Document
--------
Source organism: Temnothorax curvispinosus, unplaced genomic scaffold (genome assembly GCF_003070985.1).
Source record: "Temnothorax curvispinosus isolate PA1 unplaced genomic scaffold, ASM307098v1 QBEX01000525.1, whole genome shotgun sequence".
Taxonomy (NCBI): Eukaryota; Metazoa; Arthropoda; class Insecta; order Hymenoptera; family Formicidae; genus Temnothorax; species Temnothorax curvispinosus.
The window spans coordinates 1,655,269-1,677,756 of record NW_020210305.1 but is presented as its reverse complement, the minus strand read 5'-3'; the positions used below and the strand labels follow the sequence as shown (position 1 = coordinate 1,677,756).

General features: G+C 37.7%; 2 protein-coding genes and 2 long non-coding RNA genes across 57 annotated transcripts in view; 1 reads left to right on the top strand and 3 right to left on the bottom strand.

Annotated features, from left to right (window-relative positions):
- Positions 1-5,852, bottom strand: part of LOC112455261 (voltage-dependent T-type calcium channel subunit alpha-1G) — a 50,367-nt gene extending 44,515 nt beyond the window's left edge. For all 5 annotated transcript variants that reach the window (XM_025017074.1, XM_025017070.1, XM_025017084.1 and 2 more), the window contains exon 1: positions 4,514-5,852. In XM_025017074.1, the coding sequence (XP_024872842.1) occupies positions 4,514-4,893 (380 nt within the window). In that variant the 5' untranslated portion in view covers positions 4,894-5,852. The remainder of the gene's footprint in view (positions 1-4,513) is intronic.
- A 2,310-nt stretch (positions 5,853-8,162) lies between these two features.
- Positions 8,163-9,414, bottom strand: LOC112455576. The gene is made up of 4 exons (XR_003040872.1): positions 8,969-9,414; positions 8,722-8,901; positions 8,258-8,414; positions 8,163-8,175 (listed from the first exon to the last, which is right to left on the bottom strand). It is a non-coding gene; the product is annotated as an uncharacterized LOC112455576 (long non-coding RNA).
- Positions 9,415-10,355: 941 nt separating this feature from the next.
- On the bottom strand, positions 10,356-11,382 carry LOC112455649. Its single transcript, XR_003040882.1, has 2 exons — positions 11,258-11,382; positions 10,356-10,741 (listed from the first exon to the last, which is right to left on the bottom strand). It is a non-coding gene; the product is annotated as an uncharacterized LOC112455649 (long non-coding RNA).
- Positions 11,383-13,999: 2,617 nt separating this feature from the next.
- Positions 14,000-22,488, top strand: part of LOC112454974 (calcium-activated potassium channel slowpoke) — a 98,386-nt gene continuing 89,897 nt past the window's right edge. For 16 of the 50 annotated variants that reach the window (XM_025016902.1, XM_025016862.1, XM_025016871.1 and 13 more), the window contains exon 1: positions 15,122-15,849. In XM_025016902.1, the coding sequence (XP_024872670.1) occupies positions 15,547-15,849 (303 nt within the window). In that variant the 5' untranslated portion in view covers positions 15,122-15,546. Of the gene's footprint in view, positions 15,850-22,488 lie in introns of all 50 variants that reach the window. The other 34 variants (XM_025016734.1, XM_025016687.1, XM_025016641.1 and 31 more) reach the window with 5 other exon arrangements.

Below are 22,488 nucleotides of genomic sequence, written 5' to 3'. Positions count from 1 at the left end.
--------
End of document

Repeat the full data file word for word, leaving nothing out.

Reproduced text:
Source organism: Temnothorax curvispinosus, unplaced genomic scaffold (genome assembly GCF_003070985.1).
Source record: "Temnothorax curvispinosus isolate PA1 unplaced genomic scaffold, ASM307098v1 QBEX01000525.1, whole genome shotgun sequence".
Taxonomy (NCBI): Eukaryota; Metazoa; Arthropoda; class Insecta; order Hymenoptera; family Formicidae; genus Temnothorax; species Temnothorax curvispinosus.
The window spans coordinates 1,655,269-1,677,756 of record NW_020210305.1 but is presented as its reverse complement, the minus strand read 5'-3'; the positions used below and the strand labels follow the sequence as shown (position 1 = coordinate 1,677,756).

General features: G+C 37.7%; 2 protein-coding genes and 2 long non-coding RNA genes across 57 annotated transcripts in view; 1 reads left to right on the top strand and 3 right to left on the bottom strand.

Annotated features, from left to right (window-relative positions):
- Positions 1-5,852, bottom strand: part of LOC112455261 (voltage-dependent T-type calcium channel subunit alpha-1G) — a 50,367-nt gene extending 44,515 nt beyond the window's left edge. For all 5 annotated transcript variants that reach the window (XM_025017074.1, XM_025017070.1, XM_025017084.1 and 2 more), the window contains exon 1: positions 4,514-5,852. In XM_025017074.1, the coding sequence (XP_024872842.1) occupies positions 4,514-4,893 (380 nt within the window). In that variant the 5' untranslated portion in view covers positions 4,894-5,852. The remainder of the gene's footprint in view (positions 1-4,513) is intronic.
- A 2,310-nt stretch (positions 5,853-8,162) lies between these two features.
- Positions 8,163-9,414, bottom strand: LOC112455576. The gene is made up of 4 exons (XR_003040872.1): positions 8,969-9,414; positions 8,722-8,901; positions 8,258-8,414; positions 8,163-8,175 (listed from the first exon to the last, which is right to left on the bottom strand). It is a non-coding gene; the product is annotated as an uncharacterized LOC112455576 (long non-coding RNA).
- Positions 9,415-10,355: 941 nt separating this feature from the next.
- On the bottom strand, positions 10,356-11,382 carry LOC112455649. Its single transcript, XR_003040882.1, has 2 exons — positions 11,258-11,382; positions 10,356-10,741 (listed from the first exon to the last, which is right to left on the bottom strand). It is a non-coding gene; the product is annotated as an uncharacterized LOC112455649 (long non-coding RNA).
- Positions 11,383-13,999: 2,617 nt separating this feature from the next.
- Positions 14,000-22,488, top strand: part of LOC112454974 (calcium-activated potassium channel slowpoke) — a 98,386-nt gene continuing 89,897 nt past the window's right edge. For 16 of the 50 annotated variants that reach the window (XM_025016902.1, XM_025016862.1, XM_025016871.1 and 13 more), the window contains exon 1: positions 15,122-15,849. In XM_025016902.1, the coding sequence (XP_024872670.1) occupies positions 15,547-15,849 (303 nt within the window). In that variant the 5' untranslated portion in view covers positions 15,122-15,546. Of the gene's footprint in view, positions 15,850-22,488 lie in introns of all 50 variants that reach the window. The other 34 variants (XM_025016734.1, XM_025016687.1, XM_025016641.1 and 31 more) reach the window with 5 other exon arrangements.

Below are 22,488 nucleotides of genomic sequence, written 5' to 3'. Positions count from 1 at the left end.